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Preservation of our parkland

Dan McCaffery's picture
Fri, 01/04/2019 - 13:52 -- Dan McCaffery

One of the major challenges Sarnia’s brand new city council will face this year will be the preservation of parkland.

Late in 2018 a draft master plan for parks, recreation and culture was released, recommending as many as nine smaller parks be sold or “consolidated” with other parks.

Mayor Mike Bradley and his councillors should move swiftly to put an end to this idea.

Our forefathers were far more progressive when it came to creating public open space than we are today. That was true at the municipal, provincial, national and even international level.

In fact, Central Park was created in New York City back in the 1850s, when the United States had only a fraction of the wealth it enjoys today. Had it not been for farsighted Manhattan politicians that magnificent 843-acre park would have been paved over long ago. And without Central Park, New York would be even more of an overcrowded concrete jungle than it is today.

Canada’s 19th century politicians were just as progressive as their American counterparts. Our federal government, for example, created Banff National Park in 1885, two decades before Alberta gained provincial status. In Ontario, Algonquin Provincial Park appeared on the scene in 1893.

Down through the years Sarnia has taken a backseat to nobody when it comes to creating parkland. And it has done so even during extremely tough economic times.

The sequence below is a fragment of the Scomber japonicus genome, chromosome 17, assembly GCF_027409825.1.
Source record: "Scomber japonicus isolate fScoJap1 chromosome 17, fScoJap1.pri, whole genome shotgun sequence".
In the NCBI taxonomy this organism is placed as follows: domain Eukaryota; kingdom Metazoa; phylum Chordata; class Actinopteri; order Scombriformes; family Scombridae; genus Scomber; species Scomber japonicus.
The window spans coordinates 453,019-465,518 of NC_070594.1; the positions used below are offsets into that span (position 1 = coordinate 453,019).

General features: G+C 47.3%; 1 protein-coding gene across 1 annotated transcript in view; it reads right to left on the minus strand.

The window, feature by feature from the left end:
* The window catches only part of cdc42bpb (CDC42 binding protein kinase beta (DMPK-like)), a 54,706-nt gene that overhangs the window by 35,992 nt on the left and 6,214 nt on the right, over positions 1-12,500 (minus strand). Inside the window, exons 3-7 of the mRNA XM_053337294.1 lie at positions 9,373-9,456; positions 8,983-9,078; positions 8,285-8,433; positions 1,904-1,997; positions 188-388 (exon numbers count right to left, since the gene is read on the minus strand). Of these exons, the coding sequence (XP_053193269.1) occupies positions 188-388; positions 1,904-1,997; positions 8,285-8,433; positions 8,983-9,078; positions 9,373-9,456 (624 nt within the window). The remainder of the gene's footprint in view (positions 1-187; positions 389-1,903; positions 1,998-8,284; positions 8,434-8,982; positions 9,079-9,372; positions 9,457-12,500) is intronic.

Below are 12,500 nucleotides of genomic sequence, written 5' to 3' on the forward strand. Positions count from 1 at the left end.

A perfect example of that is Canatara Park, which was created smack in the middle of the Great Depression. The legendary philanthropist Maud Hanna helped make the park possible with her $10,000 donation but that still wasn’t enough to make Canatara a reality.

Mayor James Barr stepped up to the plate and talked a reluctant council into forking over another $10,000 to make the park possible. That doesn’t sound like a lot of money today, but in 1932 it was a small fortune.

In the early 1950s, when Sarnia had a population of only about 30,000 people, council manged to find the money to create Germain Park, a 60-acre gem that stretches almost from East Street nearly as far as Indian Road.

During the 1960s council should strong leadership again, this time buying the land needed to establish Centennial Park on the St. Clair River. Some wanted to construct a community hall to celebrate Canada’s 100th birthday but Mayor Henry Ross pushed successfully for open space on the river.

In what was then Sarnia Township, councillors had the wisdom to establish another fabulous waterfront facility – known today as Mike Weir Park.

Without Canatara, Mike Weir, Germain and Centennial parks our city would be a sadly diminished place. Very few medium-sized Ontario cities can match what we have when it comes to open space and we owe that fact to such great mayors as James Barr and Henry Ross.

In recent decades builders have been allowed to give municipalities cash in lieu of parkland when putting up new subdivisions. Money-grubbing politicians have been too quick to take the cash.

Twenty-first century leaders need to show some of the backbone and sound judgement of our 19th and 20th century politicians. In Sarnia, they can do just that by refusing to get rid of any of our parks. The argument that we need the land for housing is nonsense. Our city has a land mass as big as Montreal, so we’ve got plenty of room to grow without selling off any public open space.

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